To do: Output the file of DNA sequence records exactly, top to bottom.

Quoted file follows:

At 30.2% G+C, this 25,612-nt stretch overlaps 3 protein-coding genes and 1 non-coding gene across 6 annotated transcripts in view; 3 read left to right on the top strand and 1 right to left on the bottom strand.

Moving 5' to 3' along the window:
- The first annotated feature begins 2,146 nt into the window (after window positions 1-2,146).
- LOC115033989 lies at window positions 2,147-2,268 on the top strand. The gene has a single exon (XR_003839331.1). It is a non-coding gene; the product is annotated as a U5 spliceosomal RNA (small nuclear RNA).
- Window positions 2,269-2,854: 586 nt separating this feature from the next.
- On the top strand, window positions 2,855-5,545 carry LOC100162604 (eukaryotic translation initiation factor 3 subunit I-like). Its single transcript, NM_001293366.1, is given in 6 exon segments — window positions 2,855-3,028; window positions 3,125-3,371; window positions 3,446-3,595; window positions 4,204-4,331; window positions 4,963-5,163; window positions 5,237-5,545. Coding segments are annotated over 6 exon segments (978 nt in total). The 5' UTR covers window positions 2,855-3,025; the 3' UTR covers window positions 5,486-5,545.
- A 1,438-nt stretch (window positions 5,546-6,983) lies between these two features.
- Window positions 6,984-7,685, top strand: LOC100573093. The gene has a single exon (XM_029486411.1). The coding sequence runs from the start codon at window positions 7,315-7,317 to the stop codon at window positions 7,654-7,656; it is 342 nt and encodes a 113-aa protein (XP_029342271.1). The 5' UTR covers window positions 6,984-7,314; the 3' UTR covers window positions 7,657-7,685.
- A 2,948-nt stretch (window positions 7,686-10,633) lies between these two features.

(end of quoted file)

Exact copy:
At 30.2% G+C, this 25,612-nt stretch overlaps 3 protein-coding genes and 1 non-coding gene across 6 annotated transcripts in view; 3 read left to right on the top strand and 1 right to left on the bottom strand.

Moving 5' to 3' along the window:
- The first annotated feature begins 2,146 nt into the window (after window positions 1-2,146).
- LOC115033989 lies at window positions 2,147-2,268 on the top strand. The gene has a single exon (XR_003839331.1). It is a non-coding gene; the product is annotated as a U5 spliceosomal RNA (small nuclear RNA).
- Window positions 2,269-2,854: 586 nt separating this feature from the next.
- On the top strand, window positions 2,855-5,545 carry LOC100162604 (eukaryotic translation initiation factor 3 subunit I-like). Its single transcript, NM_001293366.1, is given in 6 exon segments — window positions 2,855-3,028; window positions 3,125-3,371; window positions 3,446-3,595; window positions 4,204-4,331; window positions 4,963-5,163; window positions 5,237-5,545. Coding segments are annotated over 6 exon segments (978 nt in total). The 5' UTR covers window positions 2,855-3,025; the 3' UTR covers window positions 5,486-5,545.
- A 1,438-nt stretch (window positions 5,546-6,983) lies between these two features.
- Window positions 6,984-7,685, top strand: LOC100573093. The gene has a single exon (XM_029486411.1). The coding sequence runs from the start codon at window positions 7,315-7,317 to the stop codon at window positions 7,654-7,656; it is 342 nt and encodes a 113-aa protein (XP_029342271.1). The 5' UTR covers window positions 6,984-7,314; the 3' UTR covers window positions 7,657-7,685.
- A 2,948-nt stretch (window positions 7,686-10,633) lies between these two features.